Culture /
Lifestyle

The Beauty of the Italian Woman

“I think that to feel beautiful, it’s not the mirror that makes you feel beautiful. I think it’s love”

Monica Bellucci

Vanity, appearance, body shape  – I have written about them all but no matter how many words or thoughts have circulated through my mind, it is a topic I could still talk about for hours. Maybe because vanity is something that consumed me, one I had always set out to master – a type of unrealism because before my perception of beauty, la bellezza, meant one thing only, perfectionism. 

I admit when there are things I lack, some days self-confidence or self-love, I become fixated on others who possess what I convince myself that I don’t have. And so, I spend a lot of time observing because of my lifelong fascination with Italianisms, especially admiration for le donne. From flipping through photo albums of my Pugliese nonna in her sweet youth, watching a woman so neat and elegant in a matching tweed suit passing by on the street, or marveling at that easy Mediterranean look of Sophia Loren. “But how are Italian women SO beautiful” I would say to myself as I reach for my phone, searching, browsing, reading every article or advice column I could get my hands on, skimming for that magical formula to achieve this beauty, because “when I achieve this beauty, I will be perfect”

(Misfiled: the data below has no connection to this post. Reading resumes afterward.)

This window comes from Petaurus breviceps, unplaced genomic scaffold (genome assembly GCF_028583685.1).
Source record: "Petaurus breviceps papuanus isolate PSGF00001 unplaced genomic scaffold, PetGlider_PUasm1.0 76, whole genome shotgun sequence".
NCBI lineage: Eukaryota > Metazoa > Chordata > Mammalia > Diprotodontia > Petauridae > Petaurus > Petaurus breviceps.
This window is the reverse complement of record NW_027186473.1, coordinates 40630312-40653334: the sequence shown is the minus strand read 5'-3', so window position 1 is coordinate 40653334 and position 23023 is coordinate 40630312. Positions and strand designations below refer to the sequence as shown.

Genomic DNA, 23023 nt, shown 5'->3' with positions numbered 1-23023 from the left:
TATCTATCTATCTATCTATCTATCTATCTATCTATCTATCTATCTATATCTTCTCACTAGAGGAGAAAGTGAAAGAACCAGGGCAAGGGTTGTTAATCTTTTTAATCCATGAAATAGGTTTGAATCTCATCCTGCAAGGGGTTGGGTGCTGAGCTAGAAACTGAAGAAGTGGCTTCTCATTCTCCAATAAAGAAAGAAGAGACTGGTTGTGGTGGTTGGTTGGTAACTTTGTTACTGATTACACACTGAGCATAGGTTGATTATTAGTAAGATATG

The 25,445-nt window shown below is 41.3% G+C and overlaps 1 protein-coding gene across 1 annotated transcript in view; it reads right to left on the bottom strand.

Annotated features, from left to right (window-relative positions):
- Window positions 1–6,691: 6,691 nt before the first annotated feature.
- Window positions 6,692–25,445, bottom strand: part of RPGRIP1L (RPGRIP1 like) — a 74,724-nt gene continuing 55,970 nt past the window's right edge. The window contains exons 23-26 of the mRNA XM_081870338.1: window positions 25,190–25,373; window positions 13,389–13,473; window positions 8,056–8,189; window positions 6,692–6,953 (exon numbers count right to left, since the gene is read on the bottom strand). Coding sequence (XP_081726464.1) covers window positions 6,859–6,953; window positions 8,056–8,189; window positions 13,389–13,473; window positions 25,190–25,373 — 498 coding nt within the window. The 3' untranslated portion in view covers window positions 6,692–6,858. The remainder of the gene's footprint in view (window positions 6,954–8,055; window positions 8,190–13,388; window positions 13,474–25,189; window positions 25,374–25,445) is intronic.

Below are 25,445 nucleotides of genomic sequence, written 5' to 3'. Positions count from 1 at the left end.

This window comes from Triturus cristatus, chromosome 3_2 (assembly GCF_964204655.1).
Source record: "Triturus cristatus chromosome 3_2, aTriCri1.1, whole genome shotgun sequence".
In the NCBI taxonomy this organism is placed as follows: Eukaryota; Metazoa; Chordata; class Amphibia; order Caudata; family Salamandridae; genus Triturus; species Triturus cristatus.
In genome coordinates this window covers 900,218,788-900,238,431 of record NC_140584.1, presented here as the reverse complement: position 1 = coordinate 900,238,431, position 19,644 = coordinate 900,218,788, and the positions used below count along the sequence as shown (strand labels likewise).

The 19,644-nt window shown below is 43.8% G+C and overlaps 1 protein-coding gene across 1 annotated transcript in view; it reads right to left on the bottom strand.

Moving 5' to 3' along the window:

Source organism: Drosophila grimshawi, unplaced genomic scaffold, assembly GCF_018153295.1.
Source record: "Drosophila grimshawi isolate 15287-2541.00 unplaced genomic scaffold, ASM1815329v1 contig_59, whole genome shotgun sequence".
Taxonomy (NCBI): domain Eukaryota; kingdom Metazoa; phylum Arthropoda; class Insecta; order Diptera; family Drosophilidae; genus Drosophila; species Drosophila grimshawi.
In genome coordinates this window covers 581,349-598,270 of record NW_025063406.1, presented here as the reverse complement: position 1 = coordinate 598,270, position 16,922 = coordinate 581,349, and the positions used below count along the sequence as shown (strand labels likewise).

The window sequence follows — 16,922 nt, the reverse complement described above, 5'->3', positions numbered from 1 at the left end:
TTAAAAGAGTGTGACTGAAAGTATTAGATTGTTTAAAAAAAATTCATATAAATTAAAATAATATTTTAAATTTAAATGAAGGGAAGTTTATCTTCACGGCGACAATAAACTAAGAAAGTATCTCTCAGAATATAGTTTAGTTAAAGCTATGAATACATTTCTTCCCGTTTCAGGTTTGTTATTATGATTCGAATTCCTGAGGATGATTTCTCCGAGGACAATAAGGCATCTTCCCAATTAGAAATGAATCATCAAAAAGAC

But what is beauty? Italian beauty for that matter. Looking at it is something that I may have lost in translation. But life here in Italy, I learn something new every day, and I would be remiss if I didn’t spotlight the strong impact the women, le donne italiane, have had on me, the secrets I have learned, philosophies I have embraced. There are the great Italian actresses, symbols of this bellezza, from Monica Bellucci to Gina Lollobrigida and Claudia Cardinale just to name a few. Without a doubt there are always mamma and nonna, who embrace and pass down the same life-long reminders generationally. But these donne have many things in common: their outlook on life, but most importantly their outlook on themselves, moves far beyond any cover girl on the face of a magazine.